According to the ABRSM – the UK’s largest music education body – piano is the most popular instrument to learn. But is piano hard to learn?
The answer depends on a number of factors, for example, your musical background, your goals, and your work ethic. If you can already read music, you’ll certainly find playing the piano a little easier to start with than, say, someone who has never picked up an instrument before.
Regardless, let’s take a look at four important considerations to take into account before you begin playing piano.
Ready? Let’s get started.
1. Having a great teacher is key to success
Is piano hard to learn? If you have a lousy teacher, yes. Whether you’ve already got a little experience or you’re a total beginner, a poorly equipped teacher won’t have the skills, tools, and patience needed to help you reach your potential as a pianist.
Keep in mind that your piano teacher should do more than simply tell you to put one finger here and the other there. The best in the business will, instead, inspire a love of music, giving you a sense of direction and working closely with you to overcome your personal challenges.
If you want access to some of the very best piano teachers in the Sydney region, find out more about our piano lessons.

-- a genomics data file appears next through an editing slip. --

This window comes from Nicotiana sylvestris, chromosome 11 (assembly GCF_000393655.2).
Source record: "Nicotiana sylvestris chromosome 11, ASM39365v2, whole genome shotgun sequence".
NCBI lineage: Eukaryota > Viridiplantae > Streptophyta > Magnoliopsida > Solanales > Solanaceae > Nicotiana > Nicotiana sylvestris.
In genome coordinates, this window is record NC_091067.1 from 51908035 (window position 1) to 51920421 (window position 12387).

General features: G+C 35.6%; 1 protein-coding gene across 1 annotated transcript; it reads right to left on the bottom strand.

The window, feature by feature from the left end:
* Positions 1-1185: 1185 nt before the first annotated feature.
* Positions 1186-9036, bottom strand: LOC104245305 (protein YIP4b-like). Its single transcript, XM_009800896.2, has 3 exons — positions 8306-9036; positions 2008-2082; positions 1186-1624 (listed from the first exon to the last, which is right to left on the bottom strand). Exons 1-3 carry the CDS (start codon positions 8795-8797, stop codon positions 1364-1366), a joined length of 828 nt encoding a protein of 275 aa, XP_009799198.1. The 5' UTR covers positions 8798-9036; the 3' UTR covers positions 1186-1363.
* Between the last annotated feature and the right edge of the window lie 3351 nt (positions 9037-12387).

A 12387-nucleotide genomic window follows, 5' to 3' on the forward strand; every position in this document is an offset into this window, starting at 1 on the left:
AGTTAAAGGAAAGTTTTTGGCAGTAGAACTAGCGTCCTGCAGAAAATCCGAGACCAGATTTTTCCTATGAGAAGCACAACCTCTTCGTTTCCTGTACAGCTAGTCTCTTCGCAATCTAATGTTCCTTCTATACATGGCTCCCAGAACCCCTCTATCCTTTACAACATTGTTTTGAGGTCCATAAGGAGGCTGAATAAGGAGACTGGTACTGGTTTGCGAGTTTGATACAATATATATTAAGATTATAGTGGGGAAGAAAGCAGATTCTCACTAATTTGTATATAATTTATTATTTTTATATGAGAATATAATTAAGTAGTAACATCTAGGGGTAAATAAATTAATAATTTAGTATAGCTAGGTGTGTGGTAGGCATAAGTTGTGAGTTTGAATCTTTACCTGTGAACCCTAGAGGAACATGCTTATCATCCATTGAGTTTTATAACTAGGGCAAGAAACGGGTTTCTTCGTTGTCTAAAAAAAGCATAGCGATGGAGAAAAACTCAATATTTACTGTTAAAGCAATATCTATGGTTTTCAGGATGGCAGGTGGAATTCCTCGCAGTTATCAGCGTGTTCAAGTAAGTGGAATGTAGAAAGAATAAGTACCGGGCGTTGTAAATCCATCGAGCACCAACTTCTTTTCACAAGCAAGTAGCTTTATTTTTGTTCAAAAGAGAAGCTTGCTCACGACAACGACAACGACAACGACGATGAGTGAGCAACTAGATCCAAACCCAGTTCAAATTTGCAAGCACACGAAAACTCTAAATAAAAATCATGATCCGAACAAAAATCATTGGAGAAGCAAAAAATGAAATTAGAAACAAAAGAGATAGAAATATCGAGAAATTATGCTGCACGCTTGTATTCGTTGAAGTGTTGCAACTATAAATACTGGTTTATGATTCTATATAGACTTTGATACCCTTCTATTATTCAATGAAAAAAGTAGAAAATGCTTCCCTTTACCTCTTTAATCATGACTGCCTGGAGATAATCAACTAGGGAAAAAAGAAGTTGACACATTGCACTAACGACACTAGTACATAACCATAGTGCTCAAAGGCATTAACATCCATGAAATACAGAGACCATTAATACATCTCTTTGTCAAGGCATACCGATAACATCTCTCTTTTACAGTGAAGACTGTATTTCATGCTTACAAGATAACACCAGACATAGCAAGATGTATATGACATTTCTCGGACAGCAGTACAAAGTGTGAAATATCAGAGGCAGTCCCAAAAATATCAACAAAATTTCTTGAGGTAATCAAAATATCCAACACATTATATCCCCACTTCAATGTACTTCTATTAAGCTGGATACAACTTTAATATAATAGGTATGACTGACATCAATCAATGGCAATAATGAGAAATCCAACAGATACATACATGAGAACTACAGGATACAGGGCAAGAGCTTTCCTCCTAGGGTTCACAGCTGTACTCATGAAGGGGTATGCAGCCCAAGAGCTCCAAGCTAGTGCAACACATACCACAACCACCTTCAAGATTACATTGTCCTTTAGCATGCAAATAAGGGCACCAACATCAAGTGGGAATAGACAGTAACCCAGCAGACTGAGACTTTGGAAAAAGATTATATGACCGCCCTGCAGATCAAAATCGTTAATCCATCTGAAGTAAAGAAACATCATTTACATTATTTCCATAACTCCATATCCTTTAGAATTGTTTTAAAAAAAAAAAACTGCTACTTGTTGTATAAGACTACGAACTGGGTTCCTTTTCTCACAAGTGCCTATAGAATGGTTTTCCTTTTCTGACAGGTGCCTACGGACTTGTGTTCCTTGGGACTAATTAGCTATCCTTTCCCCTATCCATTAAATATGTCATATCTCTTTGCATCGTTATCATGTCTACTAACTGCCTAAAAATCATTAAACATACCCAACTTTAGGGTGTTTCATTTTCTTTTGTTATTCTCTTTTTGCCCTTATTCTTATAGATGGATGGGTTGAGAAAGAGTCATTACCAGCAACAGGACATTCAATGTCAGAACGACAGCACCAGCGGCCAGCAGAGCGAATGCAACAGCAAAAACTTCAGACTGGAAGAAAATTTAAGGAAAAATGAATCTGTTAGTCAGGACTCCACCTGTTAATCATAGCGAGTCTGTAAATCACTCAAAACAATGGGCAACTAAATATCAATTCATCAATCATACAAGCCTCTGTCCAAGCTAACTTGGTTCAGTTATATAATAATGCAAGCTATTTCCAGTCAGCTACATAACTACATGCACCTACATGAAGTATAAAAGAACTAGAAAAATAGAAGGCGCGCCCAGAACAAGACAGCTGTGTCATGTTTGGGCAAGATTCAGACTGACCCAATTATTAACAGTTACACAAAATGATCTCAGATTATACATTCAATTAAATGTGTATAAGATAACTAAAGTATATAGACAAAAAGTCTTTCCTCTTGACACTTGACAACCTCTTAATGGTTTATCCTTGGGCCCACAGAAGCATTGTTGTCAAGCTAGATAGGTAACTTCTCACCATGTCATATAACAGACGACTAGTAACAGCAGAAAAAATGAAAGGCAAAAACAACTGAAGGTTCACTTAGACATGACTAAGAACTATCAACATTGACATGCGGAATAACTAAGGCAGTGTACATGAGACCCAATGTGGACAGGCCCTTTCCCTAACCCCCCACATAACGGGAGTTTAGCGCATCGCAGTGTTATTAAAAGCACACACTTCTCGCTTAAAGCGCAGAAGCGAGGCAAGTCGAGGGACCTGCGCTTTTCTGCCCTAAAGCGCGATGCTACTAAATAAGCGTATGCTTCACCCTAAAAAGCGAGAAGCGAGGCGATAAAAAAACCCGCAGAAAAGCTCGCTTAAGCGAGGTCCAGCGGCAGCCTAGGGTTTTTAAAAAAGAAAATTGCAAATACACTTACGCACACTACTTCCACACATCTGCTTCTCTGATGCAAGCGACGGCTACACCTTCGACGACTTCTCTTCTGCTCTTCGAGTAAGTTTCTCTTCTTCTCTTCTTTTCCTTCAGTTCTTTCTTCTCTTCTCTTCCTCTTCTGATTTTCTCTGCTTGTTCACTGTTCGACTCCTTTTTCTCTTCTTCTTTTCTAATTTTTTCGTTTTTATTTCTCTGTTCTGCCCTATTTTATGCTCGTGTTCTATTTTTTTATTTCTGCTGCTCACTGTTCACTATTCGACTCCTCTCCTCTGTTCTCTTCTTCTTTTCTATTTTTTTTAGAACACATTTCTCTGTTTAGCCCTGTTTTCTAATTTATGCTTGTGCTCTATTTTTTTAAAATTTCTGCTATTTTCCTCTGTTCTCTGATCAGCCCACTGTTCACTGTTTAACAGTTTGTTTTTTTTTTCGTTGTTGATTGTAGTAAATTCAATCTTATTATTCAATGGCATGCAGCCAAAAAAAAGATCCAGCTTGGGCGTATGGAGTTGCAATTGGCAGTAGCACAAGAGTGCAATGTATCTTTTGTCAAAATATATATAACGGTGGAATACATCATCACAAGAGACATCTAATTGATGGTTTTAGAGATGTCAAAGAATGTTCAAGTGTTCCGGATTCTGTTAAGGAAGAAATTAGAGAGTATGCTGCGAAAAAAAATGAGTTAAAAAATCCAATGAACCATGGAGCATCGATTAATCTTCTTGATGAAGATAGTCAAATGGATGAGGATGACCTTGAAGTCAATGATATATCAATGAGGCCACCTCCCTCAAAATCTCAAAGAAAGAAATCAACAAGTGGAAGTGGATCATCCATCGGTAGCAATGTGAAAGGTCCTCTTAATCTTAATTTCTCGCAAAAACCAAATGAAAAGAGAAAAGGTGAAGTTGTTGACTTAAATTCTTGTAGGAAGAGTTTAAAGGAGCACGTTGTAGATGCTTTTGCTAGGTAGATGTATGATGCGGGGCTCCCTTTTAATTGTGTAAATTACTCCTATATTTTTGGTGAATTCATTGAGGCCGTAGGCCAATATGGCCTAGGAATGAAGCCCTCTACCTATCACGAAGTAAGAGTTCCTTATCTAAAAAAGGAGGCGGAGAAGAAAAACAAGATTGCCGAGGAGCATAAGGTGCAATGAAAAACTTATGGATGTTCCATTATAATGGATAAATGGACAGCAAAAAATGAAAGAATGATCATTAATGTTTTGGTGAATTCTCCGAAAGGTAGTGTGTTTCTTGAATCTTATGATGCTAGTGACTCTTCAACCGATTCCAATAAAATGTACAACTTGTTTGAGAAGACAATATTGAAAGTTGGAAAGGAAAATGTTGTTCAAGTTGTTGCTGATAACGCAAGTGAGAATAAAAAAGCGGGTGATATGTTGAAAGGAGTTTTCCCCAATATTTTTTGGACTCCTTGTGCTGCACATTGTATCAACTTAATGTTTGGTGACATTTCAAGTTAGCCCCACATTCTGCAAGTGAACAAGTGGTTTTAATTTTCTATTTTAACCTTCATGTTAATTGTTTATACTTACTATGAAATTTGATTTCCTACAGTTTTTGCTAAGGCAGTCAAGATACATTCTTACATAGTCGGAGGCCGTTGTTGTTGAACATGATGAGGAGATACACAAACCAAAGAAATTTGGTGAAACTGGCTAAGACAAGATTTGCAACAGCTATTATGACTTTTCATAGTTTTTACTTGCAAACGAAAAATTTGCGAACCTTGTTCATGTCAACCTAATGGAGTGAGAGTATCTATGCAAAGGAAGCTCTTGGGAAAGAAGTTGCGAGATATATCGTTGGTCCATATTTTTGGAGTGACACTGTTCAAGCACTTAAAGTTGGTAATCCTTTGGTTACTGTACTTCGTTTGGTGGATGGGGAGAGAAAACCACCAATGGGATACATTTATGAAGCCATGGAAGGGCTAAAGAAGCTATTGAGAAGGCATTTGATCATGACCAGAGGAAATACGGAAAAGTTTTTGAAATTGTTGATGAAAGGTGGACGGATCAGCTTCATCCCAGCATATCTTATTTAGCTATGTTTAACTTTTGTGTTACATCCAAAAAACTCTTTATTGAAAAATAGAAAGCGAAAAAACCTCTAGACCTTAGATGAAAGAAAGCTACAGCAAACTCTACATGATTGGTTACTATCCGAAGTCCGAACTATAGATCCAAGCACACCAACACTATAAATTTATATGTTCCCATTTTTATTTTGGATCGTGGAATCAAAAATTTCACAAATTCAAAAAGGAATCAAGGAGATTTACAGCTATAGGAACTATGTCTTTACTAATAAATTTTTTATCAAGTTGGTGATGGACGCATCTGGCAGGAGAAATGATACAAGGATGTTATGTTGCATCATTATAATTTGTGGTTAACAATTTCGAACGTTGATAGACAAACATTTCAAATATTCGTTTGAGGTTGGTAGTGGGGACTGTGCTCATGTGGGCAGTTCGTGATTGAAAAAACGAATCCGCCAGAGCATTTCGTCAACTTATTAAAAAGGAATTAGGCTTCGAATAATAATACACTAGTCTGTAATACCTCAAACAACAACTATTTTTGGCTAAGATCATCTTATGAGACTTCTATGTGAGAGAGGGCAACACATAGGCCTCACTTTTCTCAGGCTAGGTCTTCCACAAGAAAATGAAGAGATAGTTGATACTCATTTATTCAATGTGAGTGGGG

2. Your work ethic matters
If you’re taking on an instrument like the piano, you must commit – and we mean really commit – to devoting hours upon hours to practice. The more you put in, the more you’ll get out. Of course, that doesn’t mean five-plus-hour marathon practice sessions. But you’ll need to do more than 30 minutes once or twice a week. That just won’t cut it.
Make practicing the piano a part of your regular schedule, a habit, like brushing your teeth, sitting down with your family for dinner, or working out.
3. It’s easy to psych yourself out
In your bedroom practicing and on stage performing, it’s easy to psych yourself out when playing the piano. Nerves are a real thing, and with so much to keep track of when creating music on your piano, it’s pretty common to become overwhelmed or stressed.
The best thing to do is to avoid overthinking it. Try to take it as it comes. Give yourself plenty of time when learning new pieces or techniques. Make an effort to minimise any feelings of frustration and never give up.
If you’re on the verge of quitting your instrument, you might find it helpful to check out our article on why people give up learning an instrument.
4. Playing piano is technical
Developing your technical capabilities is a huge part of learning the piano and is one of the reasons so many people find playing this instrument particularly tricky.
Remember, it can take some time for your muscles and mind to become familiar with the movements needed for more advanced techniques. Think of yourself as an athlete that trains hard and becomes faster and stronger over time.
Keep your eye on the prize and recognise that playing the piano – or any instrument for that matter – is a lifelong journey. And that’s what makes it such a rewarding undertaking.
Learn piano today
Looking for top quality piano lessons? You’ve come to the right place. Following the coveted Trinity College London music education system, our team of friendly, experienced, and inspiring piano teachers can help you reach your musical goals – whatever they may be. Contact us today on 02 9602 9774 or fill out the form on this page and we’ll be in touch soon.